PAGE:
We stopped at Timna Valley Park on our way to our next stop after Jordan. Timna Valley Park is a national park in Israel’s Negev desert. What is supposed to be so special is that it is the home to the world’s oldest copper mines. The park is noted for its natural sandstone formations, including King Solomon’s Pillars, the “Mushroom,” and the “Arches.” The copper mines are at least 6,000 years old. Excavations from 1959 to 1990 allowed archaeologists to reconstruct the history of the copper mines from 4,000 BCE to the Middle Ages. (wikipedia) That is all very impressive to read and for some it might be. Perhaps it was the heat but we just drove through the park quickly and got out to see the highlight as mentioned above. We also saw hieroglyphs and a movie about the mining period.
We found the Succah in the Desert on the Internet when looking for someplace to stay in Mitzpe Ramon. This is for the adventurous. If you need a hairdryer or king-sized bed, don’t even think about it. But if you want a really neat experience, then this is it.
A Succah is the Biblical term for a dwelling that is not permanent. Jews wandered for 40 years and as they did so they lived in Succot (the plural).
We were told to get there during the day. This is a must even if you have a four-wheel drive vehicle. The road is just barely a road and – well – let’s just say seeing the road in the dark would be difficult at best.
We were greeted by a couple who were the caretakers of Succah in the Desert. The owners were out of the country. We lucked into meeting this most interesting couple. I would suspect that you would find the owners just as interesting and hospitable.
We saw the showers on the way out and were impressed with the fact they looked like regular showers. Succah in the Desert is run via solar energy.
We were taken to our Succah, and saw that it was made of soft materials like wood, fabric and palm leaves. Each Succah is a different size. We had a room with mat covered dirt floors and clean sheets. There was a kerosene heater, which we could have used since it gets cold in the desert but we didn’t use it. Our succah had a small light and candles and a tea kettle so we could make tea. Outside was a large urn with water which was used to wash up.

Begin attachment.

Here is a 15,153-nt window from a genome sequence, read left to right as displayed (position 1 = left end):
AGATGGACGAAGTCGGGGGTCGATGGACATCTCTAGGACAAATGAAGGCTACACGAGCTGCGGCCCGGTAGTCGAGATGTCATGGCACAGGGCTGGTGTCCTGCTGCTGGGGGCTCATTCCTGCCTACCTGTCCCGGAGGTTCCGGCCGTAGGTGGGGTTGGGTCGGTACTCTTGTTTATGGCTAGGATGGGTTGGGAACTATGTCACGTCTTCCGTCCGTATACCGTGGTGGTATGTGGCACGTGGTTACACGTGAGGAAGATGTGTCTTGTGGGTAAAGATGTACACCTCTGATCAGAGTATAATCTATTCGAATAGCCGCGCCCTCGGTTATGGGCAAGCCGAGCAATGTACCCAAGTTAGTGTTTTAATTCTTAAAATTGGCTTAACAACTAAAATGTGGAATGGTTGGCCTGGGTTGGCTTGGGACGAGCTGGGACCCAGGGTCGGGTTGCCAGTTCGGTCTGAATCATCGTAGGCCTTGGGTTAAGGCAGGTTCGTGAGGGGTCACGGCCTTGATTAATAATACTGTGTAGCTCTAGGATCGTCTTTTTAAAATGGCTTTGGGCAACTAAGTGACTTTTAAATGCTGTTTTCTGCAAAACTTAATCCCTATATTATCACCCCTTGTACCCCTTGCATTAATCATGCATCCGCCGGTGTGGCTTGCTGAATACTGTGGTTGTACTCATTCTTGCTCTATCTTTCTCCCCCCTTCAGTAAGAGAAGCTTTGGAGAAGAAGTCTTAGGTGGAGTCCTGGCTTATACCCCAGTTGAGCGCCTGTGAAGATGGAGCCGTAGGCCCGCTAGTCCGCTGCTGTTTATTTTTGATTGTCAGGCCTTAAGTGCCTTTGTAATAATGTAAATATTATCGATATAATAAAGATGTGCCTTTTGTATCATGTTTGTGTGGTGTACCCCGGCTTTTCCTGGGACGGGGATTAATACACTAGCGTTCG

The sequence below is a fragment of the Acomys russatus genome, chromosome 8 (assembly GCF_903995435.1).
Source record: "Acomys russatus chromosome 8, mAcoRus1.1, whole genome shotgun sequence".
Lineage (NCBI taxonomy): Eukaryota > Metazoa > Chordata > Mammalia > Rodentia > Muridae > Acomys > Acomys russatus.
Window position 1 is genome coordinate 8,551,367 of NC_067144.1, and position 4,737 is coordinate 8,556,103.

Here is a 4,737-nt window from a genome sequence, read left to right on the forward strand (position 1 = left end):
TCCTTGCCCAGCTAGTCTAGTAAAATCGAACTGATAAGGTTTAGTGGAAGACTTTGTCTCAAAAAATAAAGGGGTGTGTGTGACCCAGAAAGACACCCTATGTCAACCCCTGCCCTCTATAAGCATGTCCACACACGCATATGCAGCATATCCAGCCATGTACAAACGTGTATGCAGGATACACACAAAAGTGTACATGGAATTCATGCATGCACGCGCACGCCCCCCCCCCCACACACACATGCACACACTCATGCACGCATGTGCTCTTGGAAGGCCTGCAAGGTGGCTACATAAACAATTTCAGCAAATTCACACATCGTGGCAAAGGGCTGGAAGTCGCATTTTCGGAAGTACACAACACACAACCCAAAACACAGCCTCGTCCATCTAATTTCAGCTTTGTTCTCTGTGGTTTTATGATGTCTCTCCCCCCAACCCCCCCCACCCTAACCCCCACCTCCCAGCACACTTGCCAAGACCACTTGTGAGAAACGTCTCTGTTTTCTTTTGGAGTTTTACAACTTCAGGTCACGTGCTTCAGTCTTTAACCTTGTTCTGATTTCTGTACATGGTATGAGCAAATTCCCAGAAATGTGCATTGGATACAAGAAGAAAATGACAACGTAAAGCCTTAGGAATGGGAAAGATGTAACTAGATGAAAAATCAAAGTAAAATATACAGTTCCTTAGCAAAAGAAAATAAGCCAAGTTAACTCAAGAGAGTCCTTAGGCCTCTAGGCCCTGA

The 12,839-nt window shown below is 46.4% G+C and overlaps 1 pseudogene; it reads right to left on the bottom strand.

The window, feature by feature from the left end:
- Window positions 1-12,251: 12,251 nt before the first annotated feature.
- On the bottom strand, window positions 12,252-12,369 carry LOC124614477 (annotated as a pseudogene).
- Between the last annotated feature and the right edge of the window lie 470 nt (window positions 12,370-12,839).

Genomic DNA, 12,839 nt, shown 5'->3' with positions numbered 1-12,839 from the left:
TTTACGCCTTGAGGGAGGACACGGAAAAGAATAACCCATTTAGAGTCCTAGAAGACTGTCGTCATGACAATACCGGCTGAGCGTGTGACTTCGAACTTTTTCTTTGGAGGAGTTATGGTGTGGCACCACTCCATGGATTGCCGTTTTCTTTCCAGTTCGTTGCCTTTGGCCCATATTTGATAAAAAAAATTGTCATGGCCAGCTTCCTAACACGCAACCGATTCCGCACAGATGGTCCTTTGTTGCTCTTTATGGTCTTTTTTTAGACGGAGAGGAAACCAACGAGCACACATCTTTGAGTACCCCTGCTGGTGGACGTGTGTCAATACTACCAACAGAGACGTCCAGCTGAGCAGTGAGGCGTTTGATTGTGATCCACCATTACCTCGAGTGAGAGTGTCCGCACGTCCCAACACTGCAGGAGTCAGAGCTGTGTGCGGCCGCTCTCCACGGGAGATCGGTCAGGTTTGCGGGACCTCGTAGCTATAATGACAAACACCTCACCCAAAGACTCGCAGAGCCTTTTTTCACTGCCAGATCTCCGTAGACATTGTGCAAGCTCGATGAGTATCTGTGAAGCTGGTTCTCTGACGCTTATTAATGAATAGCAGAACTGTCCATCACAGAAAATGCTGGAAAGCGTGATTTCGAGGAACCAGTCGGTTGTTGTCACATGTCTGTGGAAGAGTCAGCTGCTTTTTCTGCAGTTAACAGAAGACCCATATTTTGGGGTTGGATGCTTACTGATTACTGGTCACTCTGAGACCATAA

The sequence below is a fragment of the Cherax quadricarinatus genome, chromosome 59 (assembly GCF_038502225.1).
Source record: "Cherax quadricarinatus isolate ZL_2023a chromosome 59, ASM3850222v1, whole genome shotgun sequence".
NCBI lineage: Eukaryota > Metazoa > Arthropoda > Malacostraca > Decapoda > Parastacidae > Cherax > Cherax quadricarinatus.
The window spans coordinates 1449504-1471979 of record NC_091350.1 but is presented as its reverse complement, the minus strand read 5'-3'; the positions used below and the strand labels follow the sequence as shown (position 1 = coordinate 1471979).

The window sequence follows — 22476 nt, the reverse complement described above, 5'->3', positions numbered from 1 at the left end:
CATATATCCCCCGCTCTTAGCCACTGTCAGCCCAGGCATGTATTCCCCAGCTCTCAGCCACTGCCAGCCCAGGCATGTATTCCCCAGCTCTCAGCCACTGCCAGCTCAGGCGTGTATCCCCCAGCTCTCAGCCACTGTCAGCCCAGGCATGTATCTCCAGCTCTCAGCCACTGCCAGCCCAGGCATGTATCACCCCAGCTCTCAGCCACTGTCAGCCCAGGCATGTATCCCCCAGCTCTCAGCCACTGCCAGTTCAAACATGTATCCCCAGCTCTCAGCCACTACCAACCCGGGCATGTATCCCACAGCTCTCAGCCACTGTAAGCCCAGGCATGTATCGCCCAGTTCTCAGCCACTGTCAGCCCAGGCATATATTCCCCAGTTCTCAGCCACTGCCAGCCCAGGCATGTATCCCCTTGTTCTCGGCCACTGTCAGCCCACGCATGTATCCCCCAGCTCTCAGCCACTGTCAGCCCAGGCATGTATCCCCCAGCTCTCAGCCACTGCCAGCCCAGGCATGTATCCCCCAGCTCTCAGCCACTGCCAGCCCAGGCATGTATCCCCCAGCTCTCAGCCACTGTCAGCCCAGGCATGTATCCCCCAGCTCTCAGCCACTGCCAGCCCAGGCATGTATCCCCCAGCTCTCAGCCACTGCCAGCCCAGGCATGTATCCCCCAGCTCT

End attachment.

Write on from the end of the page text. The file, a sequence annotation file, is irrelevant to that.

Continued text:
So the bathroom you ask? I actually never used it but I saw it and my husband used it. Guests are asked to make number ones outside, which was fine since we were the only ones there. The Succot are not next to each other. They are about 164 yards. In any case there is a toilet with a plastic bag and sand so after nature calls you put sand in the bag. My husband said it was very clean.
A gong called us to dinner at 7:30p.m. in the Main Succah. It is a very large and cozy space where the four of us had meals together. All meals are vegetarian and homemade. We had bread, lentil soup, an Indian dish, an eggplant dish and homemade cake.
In addition to this one named Abraham the eight other Succot are named in honor of our Jewish roots – Sarah, Rivka, Leah, Rachel, Jacob, Isaac, moadim, and Eliezer. The Succah in the Desert is not predominantly Jewish religious oriented. They welcome and embrace all peace loving traditions. Their aim is to provide a peaceful oasis where all may feel a genuine coming home. They do a great job of that.
We had flashlights to help us get back to our Succot but truth be told we got disoriented and it took way too long for us to find our way- as in we were starting to get nervous. Eventually we found our Succah because we recognized the star-shaped one near ours.
The gong beckoned us at 8:30a.m and we had tea/coffee/yogurt, cottage cheese, various jams, and eggs. There are fruit trees and roosters so some of the items were literally right from the land.
The Succah in the Desert was a wonderful experience.